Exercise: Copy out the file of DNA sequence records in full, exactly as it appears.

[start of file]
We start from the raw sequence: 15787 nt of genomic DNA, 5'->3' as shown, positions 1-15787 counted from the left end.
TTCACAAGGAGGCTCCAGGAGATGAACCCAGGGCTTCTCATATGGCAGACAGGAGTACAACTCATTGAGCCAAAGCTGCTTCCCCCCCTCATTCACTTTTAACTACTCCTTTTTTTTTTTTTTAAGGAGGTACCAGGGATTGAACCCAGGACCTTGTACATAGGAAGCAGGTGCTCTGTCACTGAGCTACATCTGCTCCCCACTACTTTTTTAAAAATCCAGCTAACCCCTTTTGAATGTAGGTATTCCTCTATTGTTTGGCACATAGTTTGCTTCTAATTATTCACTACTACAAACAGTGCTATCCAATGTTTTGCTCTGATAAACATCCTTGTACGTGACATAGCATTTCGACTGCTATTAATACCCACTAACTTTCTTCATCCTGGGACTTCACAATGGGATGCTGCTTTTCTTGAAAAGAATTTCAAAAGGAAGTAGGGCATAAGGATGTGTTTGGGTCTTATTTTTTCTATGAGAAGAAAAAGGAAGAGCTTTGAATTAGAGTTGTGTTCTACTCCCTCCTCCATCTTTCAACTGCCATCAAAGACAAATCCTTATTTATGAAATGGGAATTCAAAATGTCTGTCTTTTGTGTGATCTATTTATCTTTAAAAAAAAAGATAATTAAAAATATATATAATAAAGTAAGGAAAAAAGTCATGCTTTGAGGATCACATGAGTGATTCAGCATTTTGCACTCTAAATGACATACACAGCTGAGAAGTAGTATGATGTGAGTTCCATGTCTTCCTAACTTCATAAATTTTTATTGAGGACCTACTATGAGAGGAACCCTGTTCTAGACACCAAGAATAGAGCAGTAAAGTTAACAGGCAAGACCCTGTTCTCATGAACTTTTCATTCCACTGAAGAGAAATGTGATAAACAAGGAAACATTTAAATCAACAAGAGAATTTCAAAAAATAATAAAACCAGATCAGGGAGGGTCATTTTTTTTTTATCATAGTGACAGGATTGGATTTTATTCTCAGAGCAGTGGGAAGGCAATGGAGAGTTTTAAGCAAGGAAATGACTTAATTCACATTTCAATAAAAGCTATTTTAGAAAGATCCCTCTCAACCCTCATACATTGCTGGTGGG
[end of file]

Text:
We start from the raw sequence: 15787 nt of genomic DNA, 5'->3' as shown, positions 1-15787 counted from the left end.
TTCACAAGGAGGCTCCAGGAGATGAACCCAGGGCTTCTCATATGGCAGACAGGAGTACAACTCATTGAGCCAAAGCTGCTTCCCCCCCTCATTCACTTTTAACTACTCCTTTTTTTTTTTTTTAAGGAGGTACCAGGGATTGAACCCAGGACCTTGTACATAGGAAGCAGGTGCTCTGTCACTGAGCTACATCTGCTCCCCACTACTTTTTTAAAAATCCAGCTAACCCCTTTTGAATGTAGGTATTCCTCTATTGTTTGGCACATAGTTTGCTTCTAATTATTCACTACTACAAACAGTGCTATCCAATGTTTTGCTCTGATAAACATCCTTGTACGTGACATAGCATTTCGACTGCTATTAATACCCACTAACTTTCTTCATCCTGGGACTTCACAATGGGATGCTGCTTTTCTTGAAAAGAATTTCAAAAGGAAGTAGGGCATAAGGATGTGTTTGGGTCTTATTTTTTCTATGAGAAGAAAAAGGAAGAGCTTTGAATTAGAGTTGTGTTCTACTCCCTCCTCCATCTTTCAACTGCCATCAAAGACAAATCCTTATTTATGAAATGGGAATTCAAAATGTCTGTCTTTTGTGTGATCTATTTATCTTTAAAAAAAAAGATAATTAAAAATATATATAATAAAGTAAGGAAAAAAGTCATGCTTTGAGGATCACATGAGTGATTCAGCATTTTGCACTCTAAATGACATACACAGCTGAGAAGTAGTATGATGTGAGTTCCATGTCTTCCTAACTTCATAAATTTTTATTGAGGACCTACTATGAGAGGAACCCTGTTCTAGACACCAAGAATAGAGCAGTAAAGTTAACAGGCAAGACCCTGTTCTCATGAACTTTTCATTCCACTGAAGAGAAATGTGATAAACAAGGAAACATTTAAATCAACAAGAGAATTTCAAAAAATAATAAAACCAGATCAGGGAGGGTCATTTTTTTTTTATCATAGTGACAGGATTGGATTTTATTCTCAGAGCAGTGGGAAGGCAATGGAGAGTTTTAAGCAAGGAAATGACTTAATTCACATTTCAATAAAAGCTATTTTAGAAAGATCCCTCTCAACCCTCATACATTGCTGGTGGG